Over the past two and a half years, teachers, schools, and districts have done everything possible to support students academically, socially, and emotionally. As most schools return to a sense of normalcy this year, it provides an opportunity to reevaluate the investments made during the pandemic. Many districts may have spent money on resources with an annual fee or other upkeep costs, and now is the perfect time to evaluate whether those technologies are still supporting what our students need to learn. I have a three-step process that schools can use to find what is working.
1. Check Fidelity
As districts decide whether solutions are working, it’s important to analyze whether they are being implemented with fidelity. For example, if an intervention needs 50 minutes per week of engagement to move the needle on achievement and a class is using it for only 35 minutes per week, then we are wasting those 35 minutes.
This failure in planning tends to lead to teachers questioning the effectiveness of the product without the product even having a chance. I equate this to having strep throat, being prescribed antibiotics, and then taking only half of the dosage every day. Nobody would do that, but we do it with high-priced and time-intensive tools designed to support student learning.
From the administrative point of view, it is vital to check on whether or not teachers and students are actually using the product. One simple step to get started is to list all of the solutions and interventions you are deploying and then simply create a spreadsheet with the number of minutes each is intended to be used per week. Compare this with both usage data and the number of minutes available in the schedule. Most schools that do this find it would be literally impossible to use all their tools with fidelity.
Once a fidelity check is complete, it becomes imperative to see how the tools or solutions being used all interact with each other. In our district, we refer to this as “integration.” We attempt to answer whether each tool complements the other, duplicates efforts, or even pulls in a different direction.
2. Less Can Be More
If a district finds that it is impossible for all of the products to be used, it’s time to make some difficult decisions. Too often, we add multiple solutions at the same time. Even if we find success, it is impossible to determine which support is moving the needle or if it truly is the synergy of everything working together. Most schools threw the entire kitchen sink at the problems that the pandemic created, so we must be discerning at this moment.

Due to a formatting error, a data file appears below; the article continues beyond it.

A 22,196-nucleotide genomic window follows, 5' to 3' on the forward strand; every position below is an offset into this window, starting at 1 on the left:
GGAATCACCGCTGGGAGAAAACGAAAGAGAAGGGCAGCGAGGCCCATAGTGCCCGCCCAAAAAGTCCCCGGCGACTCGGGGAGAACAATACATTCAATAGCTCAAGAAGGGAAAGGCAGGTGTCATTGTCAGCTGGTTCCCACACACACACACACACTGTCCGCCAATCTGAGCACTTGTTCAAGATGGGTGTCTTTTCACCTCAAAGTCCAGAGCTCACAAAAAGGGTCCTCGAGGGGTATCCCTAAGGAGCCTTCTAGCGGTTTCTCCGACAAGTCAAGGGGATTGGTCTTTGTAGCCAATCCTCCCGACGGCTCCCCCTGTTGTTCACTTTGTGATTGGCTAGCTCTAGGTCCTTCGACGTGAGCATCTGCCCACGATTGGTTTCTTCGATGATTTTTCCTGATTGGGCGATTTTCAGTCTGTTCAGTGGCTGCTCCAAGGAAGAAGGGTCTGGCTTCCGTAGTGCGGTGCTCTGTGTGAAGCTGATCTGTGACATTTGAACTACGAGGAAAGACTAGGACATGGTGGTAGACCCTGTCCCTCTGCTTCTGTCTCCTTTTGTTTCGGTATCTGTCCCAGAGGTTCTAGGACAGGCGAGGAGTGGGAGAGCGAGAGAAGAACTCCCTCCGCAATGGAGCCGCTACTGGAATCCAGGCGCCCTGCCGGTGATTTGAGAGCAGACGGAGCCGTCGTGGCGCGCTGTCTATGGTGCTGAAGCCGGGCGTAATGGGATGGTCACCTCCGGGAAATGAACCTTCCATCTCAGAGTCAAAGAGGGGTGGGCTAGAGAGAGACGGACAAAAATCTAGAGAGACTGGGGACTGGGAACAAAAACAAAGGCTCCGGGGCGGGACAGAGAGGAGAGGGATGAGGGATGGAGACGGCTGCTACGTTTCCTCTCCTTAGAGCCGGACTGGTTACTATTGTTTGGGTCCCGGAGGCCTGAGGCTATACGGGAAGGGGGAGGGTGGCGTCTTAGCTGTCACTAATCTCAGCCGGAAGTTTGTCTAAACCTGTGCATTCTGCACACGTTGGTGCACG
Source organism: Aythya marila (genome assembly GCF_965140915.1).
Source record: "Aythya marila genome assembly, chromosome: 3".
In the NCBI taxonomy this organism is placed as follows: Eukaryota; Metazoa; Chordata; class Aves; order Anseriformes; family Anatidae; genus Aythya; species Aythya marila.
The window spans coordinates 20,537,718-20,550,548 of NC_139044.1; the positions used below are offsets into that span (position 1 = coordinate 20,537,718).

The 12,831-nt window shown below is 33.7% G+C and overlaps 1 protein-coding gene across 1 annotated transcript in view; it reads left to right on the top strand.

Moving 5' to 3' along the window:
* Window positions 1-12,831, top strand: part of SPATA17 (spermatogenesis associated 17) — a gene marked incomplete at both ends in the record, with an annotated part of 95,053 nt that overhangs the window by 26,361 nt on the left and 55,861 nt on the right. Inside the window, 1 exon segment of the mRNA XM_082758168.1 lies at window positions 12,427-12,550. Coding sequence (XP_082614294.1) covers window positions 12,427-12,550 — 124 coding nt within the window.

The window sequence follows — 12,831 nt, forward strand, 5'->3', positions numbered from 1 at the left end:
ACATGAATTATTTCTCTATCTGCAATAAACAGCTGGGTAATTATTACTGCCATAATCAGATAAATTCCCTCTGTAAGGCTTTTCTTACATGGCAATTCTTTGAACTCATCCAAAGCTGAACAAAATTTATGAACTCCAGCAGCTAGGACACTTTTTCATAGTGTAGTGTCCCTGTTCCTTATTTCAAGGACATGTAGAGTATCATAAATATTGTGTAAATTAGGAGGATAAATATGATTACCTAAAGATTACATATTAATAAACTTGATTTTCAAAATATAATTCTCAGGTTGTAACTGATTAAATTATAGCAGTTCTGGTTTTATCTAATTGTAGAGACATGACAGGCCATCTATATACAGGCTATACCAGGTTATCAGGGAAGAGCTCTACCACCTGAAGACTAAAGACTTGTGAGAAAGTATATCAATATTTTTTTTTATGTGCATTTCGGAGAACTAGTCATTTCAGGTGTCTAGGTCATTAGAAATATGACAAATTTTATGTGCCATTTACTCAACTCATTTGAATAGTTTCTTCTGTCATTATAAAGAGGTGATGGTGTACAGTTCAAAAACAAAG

This is where qualitative feedback from teachers, students, and parents is extremely important. Schools must work together at all levels to ensure that the supports and interventions being used meet the needs of both the students and the teachers. In many cases, less can be more.
An activity I encourage people to do in this scenario is what I titled “Initiative Purge.” In a faculty meeting, simply have staff list all initiatives or programs that are currently being used in their building on sticky notes, and have them place the notes in categories such as academic solutions, social and emotional solutions, behavioral solutions, locally created initiatives, etc., on butcher paper hung on the wall.
No matter how you proceed and with what categories, there will likely be overlap. That is OK; use the terms and the categories that are most relevant to your unique context. Then, start to have a real discussion with the people who are using these systems to see what is being used and what is working.
Once the purge is complete (this can be literal as described above or a less regimented approach), it becomes vital to measure effectiveness. In essence, the first two steps are done to ensure that the rollout of each new initiative or solution has been done appropriately. Now we must determine whether or not the tool itself is working.
3. Does Reality Match the Sales Pitch?
Many districts go to great lengths to ensure that they are going to make a quality purchase. They identify a need, meet with multiple service providers, create a rationale for the expenditure, and present this information to all stakeholders.
Unfortunately, the scrutiny typically ends there, and districts fail to analyze whether a purchase is the right fit. Many purchases turn out to be wrong—the key is not to stay wrong. This takes humility as a leader and courage as a teacher. For a teacher to voice concern that a product, resource, or support is not meeting expectations takes courage. That courage is exactly what schools need to ensure that they are making wise investments with their limited resources and, more important, to ensure that they are not inadvertently burdening their teachers with resources that do not help them move their students forward.
In our district, we are going through a “solution divorce” right now as we move on from a product that does not serve us anymore. To be clear, it was our stakeholders (administration, teachers, students), not me as the superintendent, who noticed this first and led the change. We have a keen focus on this, so while we did not need to use an initiative purge to get to this point, it certainly could have facilitated this, and we would have ended up at the same place.